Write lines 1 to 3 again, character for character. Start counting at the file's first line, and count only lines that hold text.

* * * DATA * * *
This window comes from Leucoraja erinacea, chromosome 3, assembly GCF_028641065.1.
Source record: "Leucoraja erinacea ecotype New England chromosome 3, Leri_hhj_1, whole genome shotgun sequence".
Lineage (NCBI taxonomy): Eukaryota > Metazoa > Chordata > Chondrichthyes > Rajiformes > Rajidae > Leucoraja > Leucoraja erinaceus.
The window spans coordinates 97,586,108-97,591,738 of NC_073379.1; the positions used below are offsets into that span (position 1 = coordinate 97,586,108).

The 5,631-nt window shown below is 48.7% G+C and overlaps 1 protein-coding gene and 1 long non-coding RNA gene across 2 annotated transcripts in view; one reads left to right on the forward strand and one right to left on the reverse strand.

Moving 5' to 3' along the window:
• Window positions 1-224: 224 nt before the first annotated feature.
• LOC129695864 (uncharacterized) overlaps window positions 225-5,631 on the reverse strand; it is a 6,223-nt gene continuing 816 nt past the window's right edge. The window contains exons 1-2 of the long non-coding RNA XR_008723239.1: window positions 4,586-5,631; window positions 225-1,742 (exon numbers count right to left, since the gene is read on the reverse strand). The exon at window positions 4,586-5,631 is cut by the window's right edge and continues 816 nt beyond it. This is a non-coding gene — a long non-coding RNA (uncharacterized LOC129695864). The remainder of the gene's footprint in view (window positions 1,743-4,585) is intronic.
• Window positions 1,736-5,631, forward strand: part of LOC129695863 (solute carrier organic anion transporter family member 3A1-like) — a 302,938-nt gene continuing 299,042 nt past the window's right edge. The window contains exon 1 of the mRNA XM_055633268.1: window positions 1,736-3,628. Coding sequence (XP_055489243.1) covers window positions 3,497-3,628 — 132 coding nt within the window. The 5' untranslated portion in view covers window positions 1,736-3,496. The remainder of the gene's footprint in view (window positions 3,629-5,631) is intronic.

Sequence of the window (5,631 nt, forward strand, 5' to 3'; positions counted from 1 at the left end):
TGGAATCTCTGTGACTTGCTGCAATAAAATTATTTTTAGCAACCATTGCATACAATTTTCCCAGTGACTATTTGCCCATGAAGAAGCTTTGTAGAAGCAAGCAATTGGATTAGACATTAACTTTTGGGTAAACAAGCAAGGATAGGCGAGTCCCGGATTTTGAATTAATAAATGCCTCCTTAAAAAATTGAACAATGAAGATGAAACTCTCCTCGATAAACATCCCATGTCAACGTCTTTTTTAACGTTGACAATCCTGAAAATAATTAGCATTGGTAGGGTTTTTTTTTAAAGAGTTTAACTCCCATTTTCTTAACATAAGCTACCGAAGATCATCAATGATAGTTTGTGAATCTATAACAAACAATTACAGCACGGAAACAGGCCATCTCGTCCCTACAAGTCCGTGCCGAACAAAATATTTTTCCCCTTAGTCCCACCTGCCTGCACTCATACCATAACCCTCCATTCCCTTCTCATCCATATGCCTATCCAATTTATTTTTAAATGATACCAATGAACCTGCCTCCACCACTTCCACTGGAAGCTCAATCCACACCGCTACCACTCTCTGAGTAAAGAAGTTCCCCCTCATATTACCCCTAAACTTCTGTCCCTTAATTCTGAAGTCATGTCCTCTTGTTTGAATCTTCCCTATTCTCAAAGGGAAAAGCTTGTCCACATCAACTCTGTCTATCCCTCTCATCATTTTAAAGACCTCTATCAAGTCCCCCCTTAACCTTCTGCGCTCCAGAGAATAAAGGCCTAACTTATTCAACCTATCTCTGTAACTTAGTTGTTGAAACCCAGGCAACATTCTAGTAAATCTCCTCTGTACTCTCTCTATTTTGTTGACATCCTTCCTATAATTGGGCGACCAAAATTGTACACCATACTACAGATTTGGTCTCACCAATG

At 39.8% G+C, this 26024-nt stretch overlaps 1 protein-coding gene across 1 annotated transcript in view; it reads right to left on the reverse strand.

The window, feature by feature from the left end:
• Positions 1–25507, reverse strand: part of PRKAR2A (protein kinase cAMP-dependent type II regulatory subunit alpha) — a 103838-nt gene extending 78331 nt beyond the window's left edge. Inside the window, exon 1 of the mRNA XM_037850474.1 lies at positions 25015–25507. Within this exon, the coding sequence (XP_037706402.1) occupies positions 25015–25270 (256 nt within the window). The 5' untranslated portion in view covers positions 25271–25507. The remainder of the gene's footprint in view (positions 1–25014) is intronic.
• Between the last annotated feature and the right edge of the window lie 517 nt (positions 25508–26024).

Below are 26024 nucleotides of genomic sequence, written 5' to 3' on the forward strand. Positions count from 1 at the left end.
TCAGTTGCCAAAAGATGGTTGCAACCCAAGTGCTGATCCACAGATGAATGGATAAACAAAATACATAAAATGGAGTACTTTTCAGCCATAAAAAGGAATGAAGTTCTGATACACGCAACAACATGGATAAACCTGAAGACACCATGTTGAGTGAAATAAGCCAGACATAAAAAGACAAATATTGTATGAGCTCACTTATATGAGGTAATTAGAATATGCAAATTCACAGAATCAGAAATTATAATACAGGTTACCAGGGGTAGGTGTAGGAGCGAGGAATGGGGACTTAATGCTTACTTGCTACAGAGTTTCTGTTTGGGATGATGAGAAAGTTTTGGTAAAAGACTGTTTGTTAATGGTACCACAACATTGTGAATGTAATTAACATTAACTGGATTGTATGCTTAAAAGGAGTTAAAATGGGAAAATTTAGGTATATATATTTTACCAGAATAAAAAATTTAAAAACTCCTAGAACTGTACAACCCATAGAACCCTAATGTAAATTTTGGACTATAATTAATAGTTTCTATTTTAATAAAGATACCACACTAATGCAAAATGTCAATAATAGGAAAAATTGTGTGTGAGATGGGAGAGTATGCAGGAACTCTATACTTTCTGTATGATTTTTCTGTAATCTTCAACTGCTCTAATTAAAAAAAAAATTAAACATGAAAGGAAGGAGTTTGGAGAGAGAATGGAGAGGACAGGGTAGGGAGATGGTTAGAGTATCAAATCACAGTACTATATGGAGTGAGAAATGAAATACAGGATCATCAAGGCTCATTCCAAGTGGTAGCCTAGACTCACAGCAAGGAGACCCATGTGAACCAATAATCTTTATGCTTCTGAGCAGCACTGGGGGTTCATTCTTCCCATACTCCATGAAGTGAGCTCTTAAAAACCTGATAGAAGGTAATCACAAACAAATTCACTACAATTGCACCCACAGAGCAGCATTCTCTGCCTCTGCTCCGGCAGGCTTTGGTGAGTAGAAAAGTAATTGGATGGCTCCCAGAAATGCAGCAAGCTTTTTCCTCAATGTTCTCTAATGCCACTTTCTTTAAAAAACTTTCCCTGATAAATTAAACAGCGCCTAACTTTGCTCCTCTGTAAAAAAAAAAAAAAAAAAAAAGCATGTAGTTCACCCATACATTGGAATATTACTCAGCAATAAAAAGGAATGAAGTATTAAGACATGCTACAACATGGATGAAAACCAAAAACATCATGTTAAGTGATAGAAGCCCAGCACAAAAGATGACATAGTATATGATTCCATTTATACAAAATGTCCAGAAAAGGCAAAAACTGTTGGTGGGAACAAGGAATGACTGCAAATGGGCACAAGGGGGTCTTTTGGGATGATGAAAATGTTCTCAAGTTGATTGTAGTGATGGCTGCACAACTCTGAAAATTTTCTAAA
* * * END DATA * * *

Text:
This window comes from Leucoraja erinacea, chromosome 3, assembly GCF_028641065.1.
Source record: "Leucoraja erinacea ecotype New England chromosome 3, Leri_hhj_1, whole genome shotgun sequence".
Lineage (NCBI taxonomy): Eukaryota > Metazoa > Chordata > Chondrichthyes > Rajiformes > Rajidae > Leucoraja > Leucoraja erinaceus.